intersect
, _intersect
Intersection of sets or intervals or both
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set_{1} intersect set_{2}
_intersect(set_{1}, set_{2}, …
)
intersect
computes the intersection of sets
and intervals.
set1 intersect set2
is equivalent to _intersect(set1,
set2)
.
The precedences of intersect
, minus
, union
are
as follows. If in doubt, use parentheses to ensure that the expression
is parsed as desired.
The operator intersect
is stronger
binding than minus
, that is, set1 intersect
set2 minus set3
= (set 1 intersect set2) minus
set3
.
The operator minus
is stronger
binding than union
, that is, set1 minus
set2 union set3
= (set1 minus set2) union set3
.
set1 minus set2 minus set3
= (set
1 minus set2) minus set3
If sets or intervals are specified by symbolic expressions involving
identifiers or indexed identifiers, then symbolic calls of _intersect
are
returned. On the screen, they are represented via the operator notation set1
intersect set2
.
On finite sets of type DOM_SET
, intersect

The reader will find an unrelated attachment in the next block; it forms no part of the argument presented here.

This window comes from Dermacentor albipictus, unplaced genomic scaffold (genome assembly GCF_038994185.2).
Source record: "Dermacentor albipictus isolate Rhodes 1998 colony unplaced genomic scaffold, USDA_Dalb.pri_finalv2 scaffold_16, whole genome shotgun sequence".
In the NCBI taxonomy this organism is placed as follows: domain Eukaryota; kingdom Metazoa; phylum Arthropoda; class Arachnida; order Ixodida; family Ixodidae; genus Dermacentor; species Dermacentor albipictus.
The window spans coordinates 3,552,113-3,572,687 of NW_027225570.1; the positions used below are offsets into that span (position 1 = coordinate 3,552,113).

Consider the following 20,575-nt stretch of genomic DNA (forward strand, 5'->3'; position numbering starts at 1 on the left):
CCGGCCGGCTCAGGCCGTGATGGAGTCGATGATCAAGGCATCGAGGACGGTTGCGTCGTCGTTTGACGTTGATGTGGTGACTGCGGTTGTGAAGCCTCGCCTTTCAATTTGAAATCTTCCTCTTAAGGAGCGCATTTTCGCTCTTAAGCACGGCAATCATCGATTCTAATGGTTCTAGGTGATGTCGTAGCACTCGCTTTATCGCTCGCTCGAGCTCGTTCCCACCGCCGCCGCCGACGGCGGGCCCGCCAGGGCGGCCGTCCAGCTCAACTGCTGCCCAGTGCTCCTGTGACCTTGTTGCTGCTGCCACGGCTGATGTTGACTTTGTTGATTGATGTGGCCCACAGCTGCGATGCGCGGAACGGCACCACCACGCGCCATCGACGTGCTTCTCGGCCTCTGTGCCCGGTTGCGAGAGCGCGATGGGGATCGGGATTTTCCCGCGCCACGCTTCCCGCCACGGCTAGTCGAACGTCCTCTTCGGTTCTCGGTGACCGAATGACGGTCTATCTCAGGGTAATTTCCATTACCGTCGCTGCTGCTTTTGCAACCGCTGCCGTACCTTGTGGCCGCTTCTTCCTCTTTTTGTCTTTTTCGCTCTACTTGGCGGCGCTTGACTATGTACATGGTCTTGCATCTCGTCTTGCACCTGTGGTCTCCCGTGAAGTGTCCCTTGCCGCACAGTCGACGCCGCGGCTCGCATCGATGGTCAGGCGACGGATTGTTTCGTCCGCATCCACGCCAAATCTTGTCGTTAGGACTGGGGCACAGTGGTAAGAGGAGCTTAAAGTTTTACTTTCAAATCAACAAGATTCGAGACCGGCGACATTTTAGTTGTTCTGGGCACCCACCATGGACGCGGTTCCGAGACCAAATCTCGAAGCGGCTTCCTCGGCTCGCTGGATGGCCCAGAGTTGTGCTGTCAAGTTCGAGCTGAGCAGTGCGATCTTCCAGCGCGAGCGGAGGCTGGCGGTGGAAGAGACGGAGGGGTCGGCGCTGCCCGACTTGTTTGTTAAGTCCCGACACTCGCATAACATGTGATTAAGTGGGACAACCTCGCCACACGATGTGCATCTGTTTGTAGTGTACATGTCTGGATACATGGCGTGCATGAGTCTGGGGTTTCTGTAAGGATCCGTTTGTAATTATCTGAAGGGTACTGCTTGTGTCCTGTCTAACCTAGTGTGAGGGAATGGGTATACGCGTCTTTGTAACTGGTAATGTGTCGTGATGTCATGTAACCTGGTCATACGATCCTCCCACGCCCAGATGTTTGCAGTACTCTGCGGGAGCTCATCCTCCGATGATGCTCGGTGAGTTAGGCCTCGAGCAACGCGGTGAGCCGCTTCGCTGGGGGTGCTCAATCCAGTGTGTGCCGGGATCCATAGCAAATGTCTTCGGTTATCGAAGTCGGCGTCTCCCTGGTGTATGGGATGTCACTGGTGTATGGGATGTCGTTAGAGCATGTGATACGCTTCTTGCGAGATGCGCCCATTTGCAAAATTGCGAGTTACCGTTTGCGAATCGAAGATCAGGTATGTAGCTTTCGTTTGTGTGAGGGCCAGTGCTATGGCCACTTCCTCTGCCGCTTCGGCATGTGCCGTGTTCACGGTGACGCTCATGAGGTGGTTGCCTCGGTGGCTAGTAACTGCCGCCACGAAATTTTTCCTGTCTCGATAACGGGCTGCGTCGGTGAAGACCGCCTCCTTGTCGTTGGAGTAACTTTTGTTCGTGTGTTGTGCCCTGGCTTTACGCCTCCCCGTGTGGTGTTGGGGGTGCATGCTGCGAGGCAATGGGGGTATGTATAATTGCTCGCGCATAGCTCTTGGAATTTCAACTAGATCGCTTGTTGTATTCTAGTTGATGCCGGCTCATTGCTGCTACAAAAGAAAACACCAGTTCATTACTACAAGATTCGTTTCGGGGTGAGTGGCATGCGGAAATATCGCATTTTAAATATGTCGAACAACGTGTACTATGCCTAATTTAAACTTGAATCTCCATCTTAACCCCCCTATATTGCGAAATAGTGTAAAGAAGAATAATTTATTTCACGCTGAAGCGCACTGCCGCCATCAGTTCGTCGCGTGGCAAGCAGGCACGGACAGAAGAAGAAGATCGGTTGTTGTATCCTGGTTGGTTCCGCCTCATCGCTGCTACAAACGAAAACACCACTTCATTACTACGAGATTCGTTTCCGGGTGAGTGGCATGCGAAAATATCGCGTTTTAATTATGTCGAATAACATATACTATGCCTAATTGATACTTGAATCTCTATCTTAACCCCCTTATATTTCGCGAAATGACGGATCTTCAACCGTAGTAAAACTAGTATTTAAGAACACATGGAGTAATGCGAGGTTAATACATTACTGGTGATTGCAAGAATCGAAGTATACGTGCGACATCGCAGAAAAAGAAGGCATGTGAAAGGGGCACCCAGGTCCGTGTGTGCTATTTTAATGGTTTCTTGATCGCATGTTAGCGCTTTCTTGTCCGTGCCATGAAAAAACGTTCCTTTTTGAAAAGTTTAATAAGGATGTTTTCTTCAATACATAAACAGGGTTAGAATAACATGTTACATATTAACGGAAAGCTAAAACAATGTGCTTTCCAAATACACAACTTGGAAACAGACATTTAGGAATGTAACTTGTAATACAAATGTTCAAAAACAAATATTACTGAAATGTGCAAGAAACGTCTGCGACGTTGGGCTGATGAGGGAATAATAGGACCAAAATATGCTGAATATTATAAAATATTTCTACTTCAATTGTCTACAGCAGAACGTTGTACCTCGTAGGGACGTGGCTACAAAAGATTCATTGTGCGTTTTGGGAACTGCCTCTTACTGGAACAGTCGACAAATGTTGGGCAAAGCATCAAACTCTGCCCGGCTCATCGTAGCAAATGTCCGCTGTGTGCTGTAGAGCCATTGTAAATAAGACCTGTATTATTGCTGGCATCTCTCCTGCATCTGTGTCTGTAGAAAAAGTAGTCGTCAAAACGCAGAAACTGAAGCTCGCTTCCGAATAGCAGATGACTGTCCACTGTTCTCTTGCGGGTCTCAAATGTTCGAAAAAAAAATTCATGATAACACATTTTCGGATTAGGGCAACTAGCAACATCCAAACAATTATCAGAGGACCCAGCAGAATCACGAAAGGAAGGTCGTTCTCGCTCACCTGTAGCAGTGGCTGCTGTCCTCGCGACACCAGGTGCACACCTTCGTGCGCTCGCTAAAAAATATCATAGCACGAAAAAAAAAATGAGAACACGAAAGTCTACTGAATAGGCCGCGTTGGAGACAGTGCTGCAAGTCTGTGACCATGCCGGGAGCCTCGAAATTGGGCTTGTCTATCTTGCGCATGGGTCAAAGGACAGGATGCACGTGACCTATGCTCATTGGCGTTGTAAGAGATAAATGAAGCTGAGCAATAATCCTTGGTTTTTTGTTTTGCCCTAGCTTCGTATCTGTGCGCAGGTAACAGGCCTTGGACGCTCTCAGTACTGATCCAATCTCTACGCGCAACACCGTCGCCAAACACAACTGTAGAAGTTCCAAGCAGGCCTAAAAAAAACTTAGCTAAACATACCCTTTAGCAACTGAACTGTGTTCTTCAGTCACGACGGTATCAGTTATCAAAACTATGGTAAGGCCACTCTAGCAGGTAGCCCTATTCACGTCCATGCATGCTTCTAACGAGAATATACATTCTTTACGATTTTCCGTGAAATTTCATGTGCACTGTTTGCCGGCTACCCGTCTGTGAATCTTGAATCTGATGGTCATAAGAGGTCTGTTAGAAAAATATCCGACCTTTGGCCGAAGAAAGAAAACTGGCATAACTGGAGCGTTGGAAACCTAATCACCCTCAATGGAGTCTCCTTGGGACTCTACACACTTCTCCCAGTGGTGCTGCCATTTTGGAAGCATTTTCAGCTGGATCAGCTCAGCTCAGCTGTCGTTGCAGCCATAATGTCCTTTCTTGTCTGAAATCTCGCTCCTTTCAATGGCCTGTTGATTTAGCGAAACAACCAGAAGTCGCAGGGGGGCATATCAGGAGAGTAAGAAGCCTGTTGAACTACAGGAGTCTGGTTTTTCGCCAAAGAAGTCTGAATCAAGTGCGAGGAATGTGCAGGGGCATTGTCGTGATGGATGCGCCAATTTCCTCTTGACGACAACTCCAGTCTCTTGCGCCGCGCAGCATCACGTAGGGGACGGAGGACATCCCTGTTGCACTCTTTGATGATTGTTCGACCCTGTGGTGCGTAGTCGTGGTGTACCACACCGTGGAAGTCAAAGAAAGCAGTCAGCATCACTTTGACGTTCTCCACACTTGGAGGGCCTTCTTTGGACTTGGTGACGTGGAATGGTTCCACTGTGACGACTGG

acts
in a purely syntactical way. For example, {1}
intersect {x}
simplifies to an empty set {}
.
Mathematically, this result can be incorrect in general, because x
can
represent the value 1.
On intervals of type Dom::Interval
, intersect
acts
in a semantical way. In particular, properties of identifiers are taken into
account.
_intersect()
returns universe
(of type stdlib::Universe
),
which represents the set of all mathematical objects.
intersect
operates on finite sets:
{x, 1, 5} intersect {x, 1, 3, 4}
For symbolic sets, specified as identifiers or indexed identifiers, symbolic calls are returned:
{1, 2} intersect A intersect {2, 3}
Note that intersect
acts on finite sets in
a purely syntactical way. In the following call, x
does
not match any of the numbers 1, 2, 3 syntactically:
{1, 2, 3} intersect {1, x}
intersect
is overloaded by the domain Dom::Interval
:
Dom::Interval(2, infinity) intersect Dom::Interval([1, 3])
{PI/2, 2, 2.5, 3} intersect Dom::Interval(1,3)
In contrast to finite sets of type DOM_SET
, the interval
domain works semantically. It takes properties
into account:
Dom::Interval(1, 1) intersect {x}
assume(0 < x < 1): Dom::Interval(1, 1) intersect {x}
unassume(x):
The following list provides a collection of sets:
L := [{a, b}, {1, 2, a, c}, {3, a, b}, {a, c}]:
The functional equivalent _intersect
of the intersect
operator
accepts an arbitrary number of arguments. Thus, the intersection of
all sets in L
can be computed as follows:
_intersect(op(L))
delete L:

Finite sets of type 
Set, an interval, a symbolic expression of type "_intersect"
,
or universe
.
set1
, set2